What a surprise to learn the secrets of an
expatriate's heart. When Sheila Sabine and Judith Glass met up with former
Berkeley residents, Kathleen and Corbin de Rubertis, in their magnificent Paris
flat, the couple, practically in unison, said "We love living in Paris, but
we sure miss Peet's coffee!" When questioned further, they expanded on this
theme. There's just no place in Paris where one can buy coffee "to
go." As Kathleen often finds herself in her station wagon with one or all
of their three young children, it is difficult for her to stop and leisurely sip
an espresso at a sidewalk café, as most Parisians do. Therefore, she envies the
American moms who can stop for a hot coffee to drink along the way!
Otherwise, the de Rubertis Family is
loving the French experience. Corbin works for the Boston Consulting Group, and
when he was offered the post in Paris, the entire family agreed that it was a
good idea to go for it! Well, everyone, that is, except for Celeste who wasn't
even born yet when the decision was made. It was early in 2001. The de Rubertis'
were enjoying life in a newly-purchased home in the Berkeley Hills. Daughter
Frances and son William were settling in, and baby #3 was on the way. Then
things happened very quickly. Corbin accepted his new position and went to Paris
immediately to start a house search. Kathleen stayed home but as soon as new
baby Celeste was old enough to travel, the Berkeley house was sold and the
family moved to Paris.
Judith Glass and Sheila Sabine met the
whole family in their elegant flat located on a wide street in the 8th
Arrondisement on the Right Bank of Paris. After being served a glass of
champagne by their charming young daughter, Frances (well, after all, this is
France), Judith and Sheila were given a tour of the flat. With 2400 square feet,
the flat features high ceilings and windows, parquet floors, large rooms, and
plenty of space for everyone. A unique aspect of renting a flat in Paris is that
it is delivered to the new occupant literally stripped of everything - including
the kitchen sink! When Kathleen and Corbin moved in, there were no light
fixtures, no shelves in the closets, not even a toilet paper holder! And the
kitchen was a mere shell - meaning that they had to buy all the appliances,
cabinetry and fixtures.
So here they were in an elegant Paris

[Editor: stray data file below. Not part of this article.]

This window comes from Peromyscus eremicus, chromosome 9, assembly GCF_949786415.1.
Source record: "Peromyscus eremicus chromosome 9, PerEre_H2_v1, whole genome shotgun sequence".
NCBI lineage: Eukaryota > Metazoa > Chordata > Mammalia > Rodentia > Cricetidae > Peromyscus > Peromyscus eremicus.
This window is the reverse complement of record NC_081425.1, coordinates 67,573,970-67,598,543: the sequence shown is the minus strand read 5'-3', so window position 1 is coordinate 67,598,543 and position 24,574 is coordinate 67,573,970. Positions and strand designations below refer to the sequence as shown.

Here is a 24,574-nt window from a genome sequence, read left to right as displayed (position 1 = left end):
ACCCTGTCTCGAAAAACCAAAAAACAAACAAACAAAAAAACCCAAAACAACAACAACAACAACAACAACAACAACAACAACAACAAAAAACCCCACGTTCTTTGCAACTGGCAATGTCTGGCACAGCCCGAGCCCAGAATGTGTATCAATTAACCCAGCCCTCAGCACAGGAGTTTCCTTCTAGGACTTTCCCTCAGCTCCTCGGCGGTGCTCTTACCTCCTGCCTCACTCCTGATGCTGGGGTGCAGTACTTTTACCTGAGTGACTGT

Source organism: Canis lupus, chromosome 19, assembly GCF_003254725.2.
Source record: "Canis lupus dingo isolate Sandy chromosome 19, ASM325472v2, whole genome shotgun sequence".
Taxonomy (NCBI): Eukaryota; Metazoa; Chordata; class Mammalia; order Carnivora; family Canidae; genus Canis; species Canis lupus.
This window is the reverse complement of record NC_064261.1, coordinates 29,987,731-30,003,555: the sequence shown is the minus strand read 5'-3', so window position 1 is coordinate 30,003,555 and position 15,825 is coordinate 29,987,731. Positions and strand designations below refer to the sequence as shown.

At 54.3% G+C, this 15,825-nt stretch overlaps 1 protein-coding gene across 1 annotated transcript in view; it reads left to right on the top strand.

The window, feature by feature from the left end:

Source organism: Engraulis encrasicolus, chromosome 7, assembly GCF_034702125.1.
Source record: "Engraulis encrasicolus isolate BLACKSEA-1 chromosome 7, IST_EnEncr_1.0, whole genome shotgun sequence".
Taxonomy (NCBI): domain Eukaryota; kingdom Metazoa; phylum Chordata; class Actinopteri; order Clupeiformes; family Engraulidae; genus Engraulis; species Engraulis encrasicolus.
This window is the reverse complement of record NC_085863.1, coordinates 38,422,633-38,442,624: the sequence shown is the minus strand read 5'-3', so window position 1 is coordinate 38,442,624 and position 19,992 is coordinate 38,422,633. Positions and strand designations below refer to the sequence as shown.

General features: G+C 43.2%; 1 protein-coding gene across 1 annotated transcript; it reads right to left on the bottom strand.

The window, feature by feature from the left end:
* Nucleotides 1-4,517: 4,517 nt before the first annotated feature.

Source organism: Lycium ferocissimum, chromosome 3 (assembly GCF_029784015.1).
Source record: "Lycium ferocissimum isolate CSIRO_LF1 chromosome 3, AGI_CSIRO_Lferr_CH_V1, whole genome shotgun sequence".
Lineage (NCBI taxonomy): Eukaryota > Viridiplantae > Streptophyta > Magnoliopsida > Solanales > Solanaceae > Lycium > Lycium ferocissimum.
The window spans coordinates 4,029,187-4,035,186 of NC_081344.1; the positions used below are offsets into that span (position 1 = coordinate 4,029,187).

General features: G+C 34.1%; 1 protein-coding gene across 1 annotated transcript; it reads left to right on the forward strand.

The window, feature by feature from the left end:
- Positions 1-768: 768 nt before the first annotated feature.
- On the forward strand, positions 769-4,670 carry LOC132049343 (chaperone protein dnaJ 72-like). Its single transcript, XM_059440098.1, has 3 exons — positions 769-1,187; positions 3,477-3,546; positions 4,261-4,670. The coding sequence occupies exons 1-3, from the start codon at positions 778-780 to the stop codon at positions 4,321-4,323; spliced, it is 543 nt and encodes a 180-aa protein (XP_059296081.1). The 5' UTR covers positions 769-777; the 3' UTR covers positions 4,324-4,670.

flat with its impressive location on the Right Bank, but they started their new
life cooking over a hot plate on the floor while they waited to furnish and
outfit their kitchen! Luckily, IKEA stores are available near Paris, so the
entire kitchen - counters, cabinets, appliances, you name it - was finished with
IKEA products. However, space restrictions led to the use of very small
appliances: the refrigerator is so small that daily grocery shopping is part of
the routine - and part of the fun! And it is always possible to order food over
the phone and have it delivered. One aspect of their building that makes life a
bit easier is the presence of a 24-hour gardienne who has an apartment in the
building. She is able to accept deliveries, take care of the mail, and generally
keep track of all activities. The building features a central courtyard which
provides an outdoor space where the children can play and, as part of the Paris
experience, there are frequent outings to the nearby Parc Monceau.
For a quick bit of French history, the
building occupied by the de Rubertis' is one many created in the late 1800's by
Baron Haussman. Everyone who's been to Paris has journeyed along Boulevard
Haussman, but the Baron's projects were much more far-reaching than just that
one street. In 1853, Paris was growing at a rapid pace and was desperately in
need of some city planning. Haussman was brought in by Emperor Napoleon III to
transform Paris into an artistic, fashionable and cultural capital city. So, in
demolishing many existing undesirable houses (causing the poorer residents of
the city to move to the suburbs), many of the ancient streets were widened and
aligned and the new boulevards (such as Rue de Rivoli) were lined with buildings
displaying uniform, consistent façades and similar roof lines. The de Rubertis'
flat is in just such a building on just such a boulevard.
As is true of the ex-patriate
experience in many places in the world, it can be difficult to meet the local
people, and Americans tend to stick together and spend leisure time together.
The whole family continues to study French and improve their language skills,
and then, of course, there are wonderful travel opportunities to nearby European
The de Rubertis return to the U.S.
frequently to visit family and friends. They have even bought "a vacation
home" in Iowa! Although this seems to be operating in reverse (since some
might not view the Midwest as an exotic location for a second home) but in their
case, it allows them to spend time near the town where most of Kathleen's
extended family resides.
They are not sure how long the French
adventure will last. But, for now, they can see the long-range benefits for
themselves and their children. As a child, Corbin lived all over the world, so
living abroad is second nature to him. And for Kathleen - so far, so good. One
thing that makes the experience easier for her is that her parents are able to
visit them in Paris frequently, so the trans-Atlantic grandparent/grandchild
relationships are being maintained on a consistent basis.
Thinking of moving to Europe? If you
ask the de Rubertis, it's a great idea - but first you might want to move to a
country where you can find coffee to go!
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